The following abstract presents results of a study conducted by a contract laboratory for the National Toxicology Program. The findings were not evaluated in accordance with the levels of evidence for reproductive or developmental criteria established by NTP in March 2009. The findings and conclusions for this study should not be construed to represent the views of NTP or the U.S. Government.
Ethylene Glycol Monoethyl Ether Acetate (EGEEA), a common chemical and solvent used in industry and in consumer goods, was tested for reproductive toxicity in Swiss CD-1 mice using the RACB protocol. It was part of a series of glycol ethers and congeners evaluated for structure-activity correlations using this design. Data collected on body weights, clinical signs, and food/water consumption during the dose-range-finding segment (Task 1) were used to set concentrations for the main study (Task 2) at 0.5%, 1.0%, and 2.0% EGEEA in drinking water. These concentrations produced calculated consumption estimates of nearly equal to 0.93, 1.86, and 3.0 g/kg/d.
During Task 2, body weights were slightly reduced (less than 10%) only at the top dose, the same level at which water consumption was reduced by nearly equal to 20%. During Task 2, the mean number of litters per pair was reduced in the middle and high dose groups by 8% and 70%, respectively. The number of live pups/litter in these groups was reduced by 27% and 98%. In these two dose groups, the adjusted live pup weight also was reduced, by 5% and 13%, respectively. Thus, animals consuming 1% or 2% EGEEA delivered fewer, lighter pups in the presence of no or modest changes in body weight.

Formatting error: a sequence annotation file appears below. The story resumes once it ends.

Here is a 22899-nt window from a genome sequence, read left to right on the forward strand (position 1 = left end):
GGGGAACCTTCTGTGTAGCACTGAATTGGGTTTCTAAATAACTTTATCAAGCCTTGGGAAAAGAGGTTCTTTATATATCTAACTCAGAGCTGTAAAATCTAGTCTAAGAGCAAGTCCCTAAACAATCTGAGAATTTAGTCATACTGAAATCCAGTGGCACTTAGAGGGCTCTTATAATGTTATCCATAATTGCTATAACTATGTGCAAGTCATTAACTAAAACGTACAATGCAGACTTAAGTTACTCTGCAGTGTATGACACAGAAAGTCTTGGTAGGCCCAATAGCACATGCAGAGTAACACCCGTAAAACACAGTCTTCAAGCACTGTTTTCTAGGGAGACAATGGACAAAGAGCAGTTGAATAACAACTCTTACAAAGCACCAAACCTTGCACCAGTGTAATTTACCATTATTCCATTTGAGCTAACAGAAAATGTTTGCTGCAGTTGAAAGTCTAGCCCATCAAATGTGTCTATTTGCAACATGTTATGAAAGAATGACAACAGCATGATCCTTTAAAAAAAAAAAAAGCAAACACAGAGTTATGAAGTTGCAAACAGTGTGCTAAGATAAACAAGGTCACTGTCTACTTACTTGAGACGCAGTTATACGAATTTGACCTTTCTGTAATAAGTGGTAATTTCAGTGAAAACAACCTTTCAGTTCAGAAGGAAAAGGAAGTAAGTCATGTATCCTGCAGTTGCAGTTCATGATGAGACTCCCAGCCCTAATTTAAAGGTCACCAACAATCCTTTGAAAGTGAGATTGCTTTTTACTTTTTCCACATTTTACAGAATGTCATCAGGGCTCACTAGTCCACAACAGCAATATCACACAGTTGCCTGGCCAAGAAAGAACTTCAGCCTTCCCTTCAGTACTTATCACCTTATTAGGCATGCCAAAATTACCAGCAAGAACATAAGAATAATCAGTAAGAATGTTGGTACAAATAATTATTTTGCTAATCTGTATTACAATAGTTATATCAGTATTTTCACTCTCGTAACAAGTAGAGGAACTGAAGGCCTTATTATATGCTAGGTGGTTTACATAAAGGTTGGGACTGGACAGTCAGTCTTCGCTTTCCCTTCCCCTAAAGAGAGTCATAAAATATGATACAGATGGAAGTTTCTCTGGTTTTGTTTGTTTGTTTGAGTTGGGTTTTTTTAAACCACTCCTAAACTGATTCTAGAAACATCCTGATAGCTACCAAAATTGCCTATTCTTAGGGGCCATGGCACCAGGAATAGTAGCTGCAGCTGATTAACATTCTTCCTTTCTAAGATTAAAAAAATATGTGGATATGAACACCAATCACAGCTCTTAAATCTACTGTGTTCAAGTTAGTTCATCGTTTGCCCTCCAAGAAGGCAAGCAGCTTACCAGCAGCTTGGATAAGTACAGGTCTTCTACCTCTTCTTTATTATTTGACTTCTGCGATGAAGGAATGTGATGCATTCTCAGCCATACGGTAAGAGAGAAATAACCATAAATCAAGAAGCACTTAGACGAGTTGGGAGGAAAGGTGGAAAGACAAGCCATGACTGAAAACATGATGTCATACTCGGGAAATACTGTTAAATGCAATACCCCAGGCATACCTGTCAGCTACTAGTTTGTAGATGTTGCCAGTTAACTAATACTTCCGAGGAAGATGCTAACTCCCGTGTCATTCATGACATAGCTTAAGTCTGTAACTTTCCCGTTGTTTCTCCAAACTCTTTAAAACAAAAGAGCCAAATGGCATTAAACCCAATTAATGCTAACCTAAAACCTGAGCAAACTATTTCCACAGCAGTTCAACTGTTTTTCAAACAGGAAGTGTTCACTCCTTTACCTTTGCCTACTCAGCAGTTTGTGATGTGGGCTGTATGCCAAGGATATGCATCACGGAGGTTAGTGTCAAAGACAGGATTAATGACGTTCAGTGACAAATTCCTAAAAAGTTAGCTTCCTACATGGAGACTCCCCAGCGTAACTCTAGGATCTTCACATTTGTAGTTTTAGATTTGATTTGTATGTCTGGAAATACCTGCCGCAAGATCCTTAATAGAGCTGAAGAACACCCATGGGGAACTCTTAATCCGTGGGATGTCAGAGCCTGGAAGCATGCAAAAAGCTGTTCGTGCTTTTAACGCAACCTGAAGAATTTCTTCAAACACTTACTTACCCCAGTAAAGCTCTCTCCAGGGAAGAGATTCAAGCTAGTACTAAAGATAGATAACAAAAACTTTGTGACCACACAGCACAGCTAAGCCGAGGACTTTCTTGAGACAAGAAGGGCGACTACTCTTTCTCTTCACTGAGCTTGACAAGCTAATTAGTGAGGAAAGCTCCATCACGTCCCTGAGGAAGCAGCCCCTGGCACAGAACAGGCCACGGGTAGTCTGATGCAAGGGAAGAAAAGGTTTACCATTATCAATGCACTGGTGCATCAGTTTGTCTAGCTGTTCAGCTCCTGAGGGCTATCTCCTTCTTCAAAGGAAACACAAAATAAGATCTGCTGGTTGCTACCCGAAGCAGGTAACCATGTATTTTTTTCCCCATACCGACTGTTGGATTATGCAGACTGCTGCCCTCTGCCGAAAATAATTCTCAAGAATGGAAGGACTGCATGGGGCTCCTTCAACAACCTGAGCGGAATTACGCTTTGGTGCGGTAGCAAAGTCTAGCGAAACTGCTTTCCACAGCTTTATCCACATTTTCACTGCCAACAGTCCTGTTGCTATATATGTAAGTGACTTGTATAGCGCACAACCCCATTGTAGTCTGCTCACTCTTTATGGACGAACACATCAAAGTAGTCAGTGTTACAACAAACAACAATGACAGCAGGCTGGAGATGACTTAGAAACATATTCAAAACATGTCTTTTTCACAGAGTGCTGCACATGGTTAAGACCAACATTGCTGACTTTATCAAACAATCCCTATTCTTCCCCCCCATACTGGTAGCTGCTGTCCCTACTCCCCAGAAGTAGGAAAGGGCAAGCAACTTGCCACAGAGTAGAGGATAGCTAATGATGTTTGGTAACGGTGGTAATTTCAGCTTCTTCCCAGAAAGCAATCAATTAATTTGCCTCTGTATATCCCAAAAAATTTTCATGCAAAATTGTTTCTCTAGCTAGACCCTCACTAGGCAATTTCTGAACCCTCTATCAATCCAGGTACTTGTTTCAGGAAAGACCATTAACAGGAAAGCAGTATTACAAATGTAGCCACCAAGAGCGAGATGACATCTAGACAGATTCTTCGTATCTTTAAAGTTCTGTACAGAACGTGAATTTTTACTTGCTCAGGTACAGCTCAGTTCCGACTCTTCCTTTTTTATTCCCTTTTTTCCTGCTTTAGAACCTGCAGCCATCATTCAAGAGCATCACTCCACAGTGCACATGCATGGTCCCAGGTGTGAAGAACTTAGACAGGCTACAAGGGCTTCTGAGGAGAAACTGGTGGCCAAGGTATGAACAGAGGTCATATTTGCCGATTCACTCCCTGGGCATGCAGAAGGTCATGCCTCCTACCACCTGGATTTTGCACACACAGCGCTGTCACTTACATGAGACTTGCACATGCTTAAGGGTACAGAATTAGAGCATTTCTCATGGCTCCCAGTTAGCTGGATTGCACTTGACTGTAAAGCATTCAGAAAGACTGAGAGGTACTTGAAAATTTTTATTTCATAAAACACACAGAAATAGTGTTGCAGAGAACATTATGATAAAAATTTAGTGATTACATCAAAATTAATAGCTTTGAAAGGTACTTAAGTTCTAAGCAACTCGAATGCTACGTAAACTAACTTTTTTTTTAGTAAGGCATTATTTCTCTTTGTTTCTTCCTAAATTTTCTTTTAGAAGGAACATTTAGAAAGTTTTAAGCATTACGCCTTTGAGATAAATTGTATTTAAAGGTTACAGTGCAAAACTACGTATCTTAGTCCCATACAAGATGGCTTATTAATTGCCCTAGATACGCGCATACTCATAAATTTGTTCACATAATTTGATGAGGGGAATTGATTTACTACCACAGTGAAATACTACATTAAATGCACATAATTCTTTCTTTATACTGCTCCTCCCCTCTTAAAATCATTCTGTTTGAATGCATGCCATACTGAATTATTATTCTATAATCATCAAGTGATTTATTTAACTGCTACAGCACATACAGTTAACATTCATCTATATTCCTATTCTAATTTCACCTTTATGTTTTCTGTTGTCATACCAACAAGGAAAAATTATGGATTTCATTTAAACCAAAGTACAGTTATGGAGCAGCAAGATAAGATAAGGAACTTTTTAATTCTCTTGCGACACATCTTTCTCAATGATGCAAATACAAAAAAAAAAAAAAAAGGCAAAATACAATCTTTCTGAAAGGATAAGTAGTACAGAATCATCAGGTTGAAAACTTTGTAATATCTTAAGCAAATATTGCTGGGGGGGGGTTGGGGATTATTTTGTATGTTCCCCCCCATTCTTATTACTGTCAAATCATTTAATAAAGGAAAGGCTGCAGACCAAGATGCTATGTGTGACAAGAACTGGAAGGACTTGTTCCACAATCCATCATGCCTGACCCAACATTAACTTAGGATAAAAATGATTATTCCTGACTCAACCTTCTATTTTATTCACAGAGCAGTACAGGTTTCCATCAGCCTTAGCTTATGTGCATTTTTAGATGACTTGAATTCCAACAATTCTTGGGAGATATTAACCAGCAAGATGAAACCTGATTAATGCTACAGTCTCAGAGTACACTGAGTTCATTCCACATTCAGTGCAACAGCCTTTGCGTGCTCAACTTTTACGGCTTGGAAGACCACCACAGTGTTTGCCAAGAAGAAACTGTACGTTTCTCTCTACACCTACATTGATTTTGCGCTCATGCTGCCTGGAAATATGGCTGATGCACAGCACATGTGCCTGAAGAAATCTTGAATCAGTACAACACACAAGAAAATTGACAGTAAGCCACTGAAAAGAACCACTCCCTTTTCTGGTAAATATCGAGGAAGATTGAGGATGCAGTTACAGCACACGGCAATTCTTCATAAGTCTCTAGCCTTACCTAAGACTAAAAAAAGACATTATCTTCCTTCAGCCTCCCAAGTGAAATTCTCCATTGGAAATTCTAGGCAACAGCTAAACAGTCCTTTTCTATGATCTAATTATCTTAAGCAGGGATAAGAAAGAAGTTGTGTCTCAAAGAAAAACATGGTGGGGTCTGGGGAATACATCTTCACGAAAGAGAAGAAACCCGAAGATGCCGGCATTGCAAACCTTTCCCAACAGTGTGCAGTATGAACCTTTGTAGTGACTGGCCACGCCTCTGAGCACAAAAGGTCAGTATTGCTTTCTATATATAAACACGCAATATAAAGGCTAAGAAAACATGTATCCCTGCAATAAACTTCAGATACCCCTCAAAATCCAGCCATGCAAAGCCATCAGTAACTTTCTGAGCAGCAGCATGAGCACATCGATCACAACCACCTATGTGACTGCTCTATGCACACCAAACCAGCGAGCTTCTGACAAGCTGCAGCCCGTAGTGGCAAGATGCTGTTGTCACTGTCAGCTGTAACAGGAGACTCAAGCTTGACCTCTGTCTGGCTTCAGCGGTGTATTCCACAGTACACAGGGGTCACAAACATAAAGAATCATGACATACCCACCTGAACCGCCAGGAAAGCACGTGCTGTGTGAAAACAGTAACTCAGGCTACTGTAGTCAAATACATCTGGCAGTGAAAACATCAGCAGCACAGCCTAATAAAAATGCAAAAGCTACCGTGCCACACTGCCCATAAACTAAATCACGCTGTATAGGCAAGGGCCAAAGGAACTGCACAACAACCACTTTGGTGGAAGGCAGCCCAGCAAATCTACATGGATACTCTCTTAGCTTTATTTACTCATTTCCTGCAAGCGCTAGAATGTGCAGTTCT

The Task 3 crossover used control and 2% EGEEA mice, and found that the EGEEA-treated females produced fewer fertile matings, and these had 94% fewer pups, and only 7% of them were born alive. There were no effects seen with EGEEA-treated males.
The control and 2% EGEEA F0 mice were killed and necropsied. There were no treatment-related changes in female body or organ weights, while treated males weighed 7% less than controls, and absolute testis weight was reduced by 9%. While there were no changes in sperm motility or density, the % abnormal forms doubled in the 2% EGEEA group at necropsy (from a control level of 3% abnormal forms).
There were insufficient live pups from the 2% EGEEA group to provide pups for an evaluation of the second generation at that concentration, so in Task 4, mice were evaluated from the control, 0.5% EGEEA-treated, and 1% EGEEA-treated groups. There was no indication of treatment-related reductions in growth to weaning, or in growth to mating at 74 ± 10 days of age. At the mating trial, there was a 50% reduction in the number of pairs that were confirmed sperm positive in the 1% group, but no change in the fertility of those pairs, and no change in the pup indices as a result of those matings.
After delivery of the F2's, all the mice were killed, and the F1's were necropsied. While there were no reductions in body weight, there was a 6% reduction in female relative liver weight at 1%. In males, liver weight was increased by 9% and 7% in the 0.5% and 1% EGEEA-treated groups, respectively, while epididymis weight was reduced by 9% in the 1% EGEEA group. Cauda epididymal sperm density was reduced by 30% at the top dose.
In summary, EGEEA was a reproductive toxicant in F0 mice, based on the large reductions in pup number in treated females and increased abnormal sperm in males. It was also a reproductive toxicant in the F1's, reducing epididymis weight and sperm number. The effects in the second generation were seen in the presence of changes in liver weight.